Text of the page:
The Golden Rule for Writers

A Column by Dr. Stan Trout

A recent experience with a blogger ‘losing his way’ was a painful reminder to me that not everyone shares the same rules or moral compass when it comes to the things we write and publish, even when we share a similar background. I thought it might be helpful if I spelled out one of my most important personal rules that I apply to all my writing, and explain why I think it is the best approach. In the end, I hope this concept will be imitated by others, especially those who do not currently follow it.First, I must tell a personal tale, which will help to explain the origin of the principle I follow.

My first experience speaking in public as a scientist, actually as a nervous graduate student wearing a plaid jacket and a very wide green tie, happened in December of 1975, when I made a presentation at the Magnetism and Magnetics Materials conference, held that year in Philadelphia. Incidentally, this location was near the center of the universe for me, about a mile from my birthplace, a few miles away from where I grew up and a few subway stops from the University of Pennsylvania, where I was a student. My paper was mildly critical of some of the work by two well-known scientists at the GE research center, Drs. Martin and Benz, who had also provided me with some SmCo5 magnet samples for my research. Ironically, the same Dr. Martin was the chairman of the session where I presented my paper. After he introduced me, the first words out of my mouth were my criticism of his work. Even so, there was no contentious discussion after my presentation, just a couple of questions and then on to the next paper.

Several things from that event many years ago remain with me today. First, my advisor, Dr. Chad Graham, was careful to discuss our work and conclusions with Dr. Martin long before the presentation. Second, I presented data, along with our interpretation and understanding of that data. There was no attack on any person or institution, which would have been completely unjustifiable and inappropriate. Third, Dr. Martin was a gentleman and a scholar. He never complained and, in fact, we interacted professionally many times after that experience over the following decade, including writing a paper together [1].

So my rule for writing about people and ideas is simple. If at all possible, I always contact anyone I plan to mention in my articles beforehand, to be sure that I have captured their words, thoughts and ideas correctly and clearly. If something needs to be adjusted, we carefully do that before publication. Second, when I present a controversial point of view, I always invite anyone who contacts me with a differing perspective to write an article expressing their ideas without any interference. Magnetics Magazine does an excellent job in this regard, providing an open forum for all ideas to be proposed, explained and defended.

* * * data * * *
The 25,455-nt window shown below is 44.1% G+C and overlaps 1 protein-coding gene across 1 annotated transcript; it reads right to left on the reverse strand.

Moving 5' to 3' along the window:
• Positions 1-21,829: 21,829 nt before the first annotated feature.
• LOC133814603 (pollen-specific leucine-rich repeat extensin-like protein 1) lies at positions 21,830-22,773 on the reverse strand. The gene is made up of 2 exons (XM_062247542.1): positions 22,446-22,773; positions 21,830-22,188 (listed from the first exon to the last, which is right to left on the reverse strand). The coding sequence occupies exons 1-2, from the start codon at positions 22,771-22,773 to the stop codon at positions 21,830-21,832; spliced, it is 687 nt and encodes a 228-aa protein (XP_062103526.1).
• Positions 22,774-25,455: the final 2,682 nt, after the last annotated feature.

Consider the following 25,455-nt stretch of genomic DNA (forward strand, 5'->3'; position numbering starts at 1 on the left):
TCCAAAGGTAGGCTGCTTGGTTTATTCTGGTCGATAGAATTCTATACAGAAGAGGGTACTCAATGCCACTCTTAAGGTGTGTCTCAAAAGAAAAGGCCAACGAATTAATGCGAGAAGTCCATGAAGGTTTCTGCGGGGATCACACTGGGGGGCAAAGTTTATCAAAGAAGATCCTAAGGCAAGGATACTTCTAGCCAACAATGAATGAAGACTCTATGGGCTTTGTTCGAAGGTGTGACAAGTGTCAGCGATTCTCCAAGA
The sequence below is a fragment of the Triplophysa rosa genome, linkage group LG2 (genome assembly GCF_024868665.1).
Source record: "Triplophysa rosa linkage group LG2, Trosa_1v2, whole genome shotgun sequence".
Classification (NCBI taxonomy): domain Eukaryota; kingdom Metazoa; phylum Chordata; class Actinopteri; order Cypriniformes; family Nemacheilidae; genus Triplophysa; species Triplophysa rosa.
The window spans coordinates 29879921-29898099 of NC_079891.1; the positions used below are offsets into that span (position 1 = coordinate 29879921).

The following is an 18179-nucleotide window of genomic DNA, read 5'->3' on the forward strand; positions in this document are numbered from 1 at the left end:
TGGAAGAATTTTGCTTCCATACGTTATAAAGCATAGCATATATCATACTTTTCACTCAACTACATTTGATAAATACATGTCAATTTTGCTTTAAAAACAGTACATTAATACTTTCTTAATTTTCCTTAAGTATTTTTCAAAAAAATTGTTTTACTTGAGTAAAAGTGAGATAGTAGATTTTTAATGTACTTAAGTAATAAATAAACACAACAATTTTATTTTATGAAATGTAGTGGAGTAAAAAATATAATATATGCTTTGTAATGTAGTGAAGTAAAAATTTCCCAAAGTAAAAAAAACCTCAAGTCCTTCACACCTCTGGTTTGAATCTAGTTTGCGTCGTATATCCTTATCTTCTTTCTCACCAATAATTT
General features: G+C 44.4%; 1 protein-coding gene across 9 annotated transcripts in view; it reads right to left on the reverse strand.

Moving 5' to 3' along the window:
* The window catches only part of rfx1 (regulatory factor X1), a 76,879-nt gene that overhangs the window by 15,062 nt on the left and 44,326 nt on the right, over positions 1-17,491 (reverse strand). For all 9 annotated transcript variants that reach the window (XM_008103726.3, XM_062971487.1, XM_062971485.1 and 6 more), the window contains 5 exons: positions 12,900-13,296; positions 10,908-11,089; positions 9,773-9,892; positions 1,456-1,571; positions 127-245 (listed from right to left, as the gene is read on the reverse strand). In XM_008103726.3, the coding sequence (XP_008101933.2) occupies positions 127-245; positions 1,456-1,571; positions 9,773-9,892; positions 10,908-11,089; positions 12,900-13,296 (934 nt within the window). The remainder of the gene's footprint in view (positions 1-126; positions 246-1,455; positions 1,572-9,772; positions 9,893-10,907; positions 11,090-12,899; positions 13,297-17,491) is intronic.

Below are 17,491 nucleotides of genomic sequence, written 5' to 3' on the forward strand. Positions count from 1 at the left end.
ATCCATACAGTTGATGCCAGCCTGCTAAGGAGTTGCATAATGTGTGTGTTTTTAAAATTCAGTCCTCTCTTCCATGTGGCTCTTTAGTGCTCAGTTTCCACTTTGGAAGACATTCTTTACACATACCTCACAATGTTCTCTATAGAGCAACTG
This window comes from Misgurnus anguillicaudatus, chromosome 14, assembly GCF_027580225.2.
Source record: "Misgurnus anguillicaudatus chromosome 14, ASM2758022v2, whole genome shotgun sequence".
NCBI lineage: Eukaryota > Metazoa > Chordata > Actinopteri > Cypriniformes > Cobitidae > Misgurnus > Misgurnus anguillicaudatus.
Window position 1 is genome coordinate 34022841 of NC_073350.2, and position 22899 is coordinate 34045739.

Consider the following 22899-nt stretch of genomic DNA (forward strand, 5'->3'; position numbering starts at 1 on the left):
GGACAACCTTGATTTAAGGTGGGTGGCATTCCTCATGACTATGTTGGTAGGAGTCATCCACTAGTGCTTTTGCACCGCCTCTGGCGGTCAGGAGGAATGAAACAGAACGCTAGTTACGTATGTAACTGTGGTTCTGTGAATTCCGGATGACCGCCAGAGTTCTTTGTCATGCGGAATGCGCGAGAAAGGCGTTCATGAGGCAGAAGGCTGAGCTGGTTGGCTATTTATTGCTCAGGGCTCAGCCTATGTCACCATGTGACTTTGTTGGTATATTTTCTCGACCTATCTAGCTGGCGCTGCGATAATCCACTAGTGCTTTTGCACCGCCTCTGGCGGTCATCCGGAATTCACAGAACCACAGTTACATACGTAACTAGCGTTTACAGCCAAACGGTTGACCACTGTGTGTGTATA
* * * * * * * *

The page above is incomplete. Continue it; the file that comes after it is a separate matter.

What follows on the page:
Why do I think my method is the preferred way to write? It is good on many levels. First, it obeys the Golden Rule: do unto others as you would have them do unto you. Second, it is the way I was trained as a scholar, to seek the truth via the scientific method. Third, it is usually easy to do and the exchange of ideas can prove to be enlightening. Fourth, it tends to trade on facts and data, which are ultimately verifiable. Finally, it avoids rumors, guessing and speculation, which are often inaccurate.

This last reason is a very critical one for us today and, perhaps, the most compelling of all. It is discouraging to discover so much information floating around that is incorrect or flawed in some way. Moreover, it is frustrating to know that most of these errors could be easily corrected, but aren’t, out of ignorance, laziness or stubbornness. The fact that someone can write an article and post it on a web site doesn’t attest to its veracity; rather, it only proves the writer has access to a computer and little else. Spreading inaccurate information only serves to add to the chaos in a world of ideas that seems chaotic enough already. And, it makes me ask: do we really need more chaos or do we need more sanity? I’ll vote for sanity.

So let me end with a plea for sanity. If you write something for publication, check to see if you have accurate information before you publish. Don’t be guilty of passing around flawed information. It isn’t helpful for you, your reputation or our industry.

[1] Squareness Ratio for Various Rare Earth Permanent Magnets, D. L. Martin, H. F. Mildrum and S. R. Trout, Eighth International Workshop on Rare Earth Magnets and Their Applications (1985) pp.269-278.

About the Author
Dr. Stan Trout has more than 30 years experience in the permanent magnet and rare earth industries. Dr. Trout has a B.S. in Physics from Lafayette College and a Ph.D. in Metallurgy and Materials Science from the University of Pennsylvania. Stan is a contributing columnist for Magnetics Business and Technology magazine and the Director of the Magnet Business for Molycorp Minerals, LLC. Spontaneous Materials, his consultancy, specializes in technical training on magnetics. He can be reached at

Published in the Spring 2012 Issue